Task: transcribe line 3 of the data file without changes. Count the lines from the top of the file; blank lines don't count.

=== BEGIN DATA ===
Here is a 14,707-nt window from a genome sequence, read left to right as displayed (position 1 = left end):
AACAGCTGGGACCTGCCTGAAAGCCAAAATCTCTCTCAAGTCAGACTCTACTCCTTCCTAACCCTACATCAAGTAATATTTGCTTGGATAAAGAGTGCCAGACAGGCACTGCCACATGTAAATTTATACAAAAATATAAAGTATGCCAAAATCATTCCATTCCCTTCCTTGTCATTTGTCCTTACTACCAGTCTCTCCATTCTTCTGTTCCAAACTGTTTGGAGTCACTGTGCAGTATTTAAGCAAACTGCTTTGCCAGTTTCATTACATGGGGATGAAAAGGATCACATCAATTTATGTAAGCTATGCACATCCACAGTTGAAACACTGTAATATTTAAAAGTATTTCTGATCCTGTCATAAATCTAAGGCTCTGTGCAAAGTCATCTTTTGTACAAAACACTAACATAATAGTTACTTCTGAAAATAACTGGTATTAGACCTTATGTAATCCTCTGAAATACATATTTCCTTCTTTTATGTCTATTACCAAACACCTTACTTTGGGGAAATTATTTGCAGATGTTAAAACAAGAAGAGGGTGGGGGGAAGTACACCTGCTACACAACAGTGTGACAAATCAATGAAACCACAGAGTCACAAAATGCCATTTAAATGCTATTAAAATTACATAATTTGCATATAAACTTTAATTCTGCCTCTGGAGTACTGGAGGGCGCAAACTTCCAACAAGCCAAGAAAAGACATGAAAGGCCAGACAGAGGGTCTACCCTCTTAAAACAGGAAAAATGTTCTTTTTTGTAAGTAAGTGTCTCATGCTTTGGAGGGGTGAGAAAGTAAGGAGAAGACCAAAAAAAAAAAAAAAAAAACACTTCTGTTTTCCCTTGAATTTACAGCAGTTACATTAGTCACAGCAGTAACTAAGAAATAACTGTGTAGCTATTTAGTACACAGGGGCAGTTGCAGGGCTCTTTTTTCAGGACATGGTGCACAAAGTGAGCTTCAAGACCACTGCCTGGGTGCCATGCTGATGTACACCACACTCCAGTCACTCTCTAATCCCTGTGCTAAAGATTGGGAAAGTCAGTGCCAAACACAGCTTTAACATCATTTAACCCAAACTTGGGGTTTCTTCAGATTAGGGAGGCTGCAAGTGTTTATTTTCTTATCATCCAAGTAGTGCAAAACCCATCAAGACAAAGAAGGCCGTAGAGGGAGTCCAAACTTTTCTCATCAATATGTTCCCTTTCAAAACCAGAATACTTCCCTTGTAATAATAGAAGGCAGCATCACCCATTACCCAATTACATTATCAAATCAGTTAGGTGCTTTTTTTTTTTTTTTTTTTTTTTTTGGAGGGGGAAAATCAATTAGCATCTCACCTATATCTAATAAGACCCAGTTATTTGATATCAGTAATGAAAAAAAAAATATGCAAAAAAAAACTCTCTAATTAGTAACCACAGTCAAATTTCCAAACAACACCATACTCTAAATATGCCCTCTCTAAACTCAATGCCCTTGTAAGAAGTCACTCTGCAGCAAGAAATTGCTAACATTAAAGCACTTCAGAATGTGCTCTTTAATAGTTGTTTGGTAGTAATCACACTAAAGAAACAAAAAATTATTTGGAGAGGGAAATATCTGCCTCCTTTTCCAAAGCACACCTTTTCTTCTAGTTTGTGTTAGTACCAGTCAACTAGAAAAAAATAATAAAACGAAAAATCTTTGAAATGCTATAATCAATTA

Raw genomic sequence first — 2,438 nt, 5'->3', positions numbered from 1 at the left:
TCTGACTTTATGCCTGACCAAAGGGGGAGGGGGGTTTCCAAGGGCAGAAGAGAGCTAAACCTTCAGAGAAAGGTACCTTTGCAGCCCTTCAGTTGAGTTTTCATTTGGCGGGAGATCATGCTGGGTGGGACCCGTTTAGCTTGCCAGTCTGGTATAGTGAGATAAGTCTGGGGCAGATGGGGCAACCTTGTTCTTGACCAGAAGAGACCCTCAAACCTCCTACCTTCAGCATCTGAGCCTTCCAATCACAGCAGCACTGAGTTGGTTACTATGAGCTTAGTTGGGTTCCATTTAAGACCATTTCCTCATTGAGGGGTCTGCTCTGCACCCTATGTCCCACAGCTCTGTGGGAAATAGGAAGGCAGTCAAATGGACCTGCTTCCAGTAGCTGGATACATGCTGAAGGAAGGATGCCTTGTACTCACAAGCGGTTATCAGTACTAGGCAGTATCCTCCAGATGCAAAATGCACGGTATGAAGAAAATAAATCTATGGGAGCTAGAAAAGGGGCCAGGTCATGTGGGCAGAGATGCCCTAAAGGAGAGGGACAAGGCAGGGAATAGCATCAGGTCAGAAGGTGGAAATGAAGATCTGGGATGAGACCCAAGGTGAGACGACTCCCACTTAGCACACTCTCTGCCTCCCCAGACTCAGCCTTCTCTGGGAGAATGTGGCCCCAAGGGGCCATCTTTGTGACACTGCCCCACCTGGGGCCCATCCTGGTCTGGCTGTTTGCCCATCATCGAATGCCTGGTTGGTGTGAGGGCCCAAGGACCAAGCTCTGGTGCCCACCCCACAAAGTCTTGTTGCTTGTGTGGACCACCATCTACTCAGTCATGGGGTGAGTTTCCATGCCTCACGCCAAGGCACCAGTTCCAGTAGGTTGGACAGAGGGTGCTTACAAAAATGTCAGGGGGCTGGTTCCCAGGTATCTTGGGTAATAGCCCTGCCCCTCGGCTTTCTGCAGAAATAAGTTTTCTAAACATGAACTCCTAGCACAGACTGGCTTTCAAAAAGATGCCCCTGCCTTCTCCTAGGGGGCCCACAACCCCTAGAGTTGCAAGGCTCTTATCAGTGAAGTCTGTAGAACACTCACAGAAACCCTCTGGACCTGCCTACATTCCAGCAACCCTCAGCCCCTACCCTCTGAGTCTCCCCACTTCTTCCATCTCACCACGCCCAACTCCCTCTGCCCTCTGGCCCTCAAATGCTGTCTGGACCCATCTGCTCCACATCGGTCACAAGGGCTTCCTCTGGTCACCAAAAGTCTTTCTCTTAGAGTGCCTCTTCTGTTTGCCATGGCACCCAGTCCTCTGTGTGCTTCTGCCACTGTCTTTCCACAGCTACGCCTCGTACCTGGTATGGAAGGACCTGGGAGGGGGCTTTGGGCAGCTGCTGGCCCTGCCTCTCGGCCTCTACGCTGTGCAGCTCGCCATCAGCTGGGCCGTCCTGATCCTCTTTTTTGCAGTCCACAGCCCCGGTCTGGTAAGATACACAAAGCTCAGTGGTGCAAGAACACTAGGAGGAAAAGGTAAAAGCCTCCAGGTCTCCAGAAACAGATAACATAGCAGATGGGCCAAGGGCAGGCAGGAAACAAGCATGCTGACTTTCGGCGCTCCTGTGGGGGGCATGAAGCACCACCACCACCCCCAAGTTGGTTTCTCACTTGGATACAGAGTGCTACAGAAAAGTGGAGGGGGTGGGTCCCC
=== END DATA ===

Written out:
Raw genomic sequence first — 2,438 nt, 5'->3', positions numbered from 1 at the left: